Don J. Snyder did not want to break a promise to his son.
The Maine author saw early on that his child, Jack, had a talent for golf. So much talent that Snyder decided to make him this pledge: If Jack ever got good enough to turn pro, Snyder would caddie for him.
That promise led Snyder, at 58, to travel to Scotland to learn to be a professional golf caddie at some of the most legendary golf courses in the world.
Being an author, Snyder decided to write about his experiences and his son’s golf aspirations in his latest book, “Walking with Jack: A Father’s Journey to Become His Son’s Caddie” (Doubleday, $25.95). The book went on sale earlier this month.
Snyder, 62, lives in Scarborough. His other books include the memoirs “The Cliff Walk” and “Of Time and Memory,” and the novels “Night Crossing” and “Fallen Angel.”
Q: How and why did you decide to promise to caddie for your son?
A: When Jack was 5 or 6 years old, we rented a home at Prouts Neck in the winter when no one is there. In the fall or spring, we’d sneak out on the golf course there to play.
The golf swing is a very interesting thing. Out of 100 people, 99 are trying to sweep the ball off the ground. There is usually just one who hits down on the back of the ball, to make it fly straight. And for some reason, Jack was able to do that from the first time he played.
Later, the golf pro at Prouts Neck met Jack and noticed the same thing. So I think I knew then that the game would take Jack as far as he was willing to go.
The winter of his senior year in high school, I took him to Scotland to inspire him, and we played Carnoustie. We played in a sleet storm, with 40-mile-an-hour winds, from the championship tees. He shot one over par. I knew he had come into his own.
I told him if he ever got good enough, I’d caddie for him. He went to the University of Toledo and made the team as a walk-on. So I headed over to Scotland to fulfill my end of the promise.
Q: How did you make the time to do it? How did you find caddie jobs?
A: I’ve been writing on my own for more than 25 years, so I had the time. I did have to earn as much money as I could. I also have three daughters, and two were in college. You can earn good money there as a caddie. If you do two loops a day for the whole season, you can make $25,000 to $30,000.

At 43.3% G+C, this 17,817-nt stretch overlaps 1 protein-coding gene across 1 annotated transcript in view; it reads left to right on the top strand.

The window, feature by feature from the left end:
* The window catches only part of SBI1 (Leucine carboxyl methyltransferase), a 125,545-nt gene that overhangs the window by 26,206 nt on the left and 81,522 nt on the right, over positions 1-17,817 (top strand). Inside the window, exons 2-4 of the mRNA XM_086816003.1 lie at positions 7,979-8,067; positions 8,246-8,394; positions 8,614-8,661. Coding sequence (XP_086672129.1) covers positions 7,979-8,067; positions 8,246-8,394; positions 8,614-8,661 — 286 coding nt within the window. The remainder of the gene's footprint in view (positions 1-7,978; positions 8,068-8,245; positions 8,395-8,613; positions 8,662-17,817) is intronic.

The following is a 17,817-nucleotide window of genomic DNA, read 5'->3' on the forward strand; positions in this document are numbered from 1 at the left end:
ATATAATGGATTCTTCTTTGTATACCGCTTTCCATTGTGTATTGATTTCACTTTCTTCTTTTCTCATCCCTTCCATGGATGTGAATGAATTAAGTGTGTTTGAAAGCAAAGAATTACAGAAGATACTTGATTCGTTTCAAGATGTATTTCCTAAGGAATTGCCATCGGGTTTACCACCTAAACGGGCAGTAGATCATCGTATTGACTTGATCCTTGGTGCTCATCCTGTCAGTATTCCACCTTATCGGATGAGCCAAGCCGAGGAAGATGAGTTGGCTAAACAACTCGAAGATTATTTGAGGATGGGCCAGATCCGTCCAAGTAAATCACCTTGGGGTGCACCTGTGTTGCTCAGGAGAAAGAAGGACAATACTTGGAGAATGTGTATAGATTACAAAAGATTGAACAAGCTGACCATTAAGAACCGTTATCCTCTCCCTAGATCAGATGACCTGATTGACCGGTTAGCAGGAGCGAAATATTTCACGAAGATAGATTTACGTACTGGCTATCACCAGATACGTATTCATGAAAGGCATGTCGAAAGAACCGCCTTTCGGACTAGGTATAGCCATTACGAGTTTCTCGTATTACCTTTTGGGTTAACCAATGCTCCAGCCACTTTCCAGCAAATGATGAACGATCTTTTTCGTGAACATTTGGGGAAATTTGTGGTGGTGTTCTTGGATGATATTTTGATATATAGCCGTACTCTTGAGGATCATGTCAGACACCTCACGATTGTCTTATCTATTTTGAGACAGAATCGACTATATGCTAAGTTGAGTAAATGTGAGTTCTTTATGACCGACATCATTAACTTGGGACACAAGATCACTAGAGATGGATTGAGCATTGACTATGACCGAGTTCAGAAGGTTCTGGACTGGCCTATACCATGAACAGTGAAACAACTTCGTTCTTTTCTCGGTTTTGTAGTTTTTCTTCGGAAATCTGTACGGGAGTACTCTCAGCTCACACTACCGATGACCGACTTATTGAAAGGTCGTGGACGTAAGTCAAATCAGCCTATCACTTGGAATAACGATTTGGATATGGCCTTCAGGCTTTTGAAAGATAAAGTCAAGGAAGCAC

I had to earn my way in. I spent two full seasons there. I was worried about the physical part. I’ve been an athlete my whole life, but to prepare, I played two rounds of golf a day all winter (the first year in Scotland) with my golf bag filled with rocks, to get myself in shape.
I was worried about keeping up. When you’re licensed to work at one of those courses, it’s with the understanding that if you can’t keep up, you have to resign.
Q: While you were learning to caddie, was Jack getting closer to becoming a pro?
A: When I flew home from Scotland (in October 2008) I went to Charlotte (N.C.) to see him play his first big NCAA tournament. It was sleeting, so he was in his element.
He shot a round of under par, just one of three that day. So everything was looking great.
But later, his grades fell and he was dropped from the team. I was very disappointed in him. My father died (in 2010), and at the funeral I took one look at Jack and could tell he had given up on himself.
I decided that I would go back to Scotland to show him I hadn’t given up.
When I got back (from Scotland), I turned on my phone for the first time in six months and had a message from Jack. He had passed his (test required to join a pro golf tour). He said he was thinking about turning pro and he asked, “Are you still up for it?”
Q: So you went on a pro golf tour?
A: It was the Adams Golf Pro Tour, in Texas. We were there about four months, and there were 12 tournaments. We lived in one motel room, on a diet that would have killed most people.
It turned out to be a privilege, spending that time with him, chasing a dream.
Jack did well, he held his own. But he had made a pledge to himself that if he didn’t win a tournament, he was going to get a job and settle into the real world.
You have to raise a lot of money to keep going on these tours, and he said to me, “If I don’t win, I’m never going to ask anyone to put up money for me.”
Q: Is that the end of your golfing odyssey then?
A: I talked with Jack on the phone a few days ago, and I was telling him about this amazing book I read by a PGA master teacher in Florida named Judy Alvarez who was helping wounded veterans from Afghanistan and Iraq play golf.
We talked about this for a while. The truth is, if Jack hadn’t had the chance to play college golf, he might have become one of those wounded vets. And if I hadn’t made the all-state football team in 1968, I probably would have had to go to Vietnam instead of college.
And Jack said, “Daddy, we should go back to The Old Course (in Scotland) one more time and take some of those soldiers with us.”
So we are going to try for this in October. And Judy Alvarez is coming with us. We are reaching out to everyone we know in the world of golf to help us.
Staff Writer Ray Routhier can be contacted at 791-6454 or at: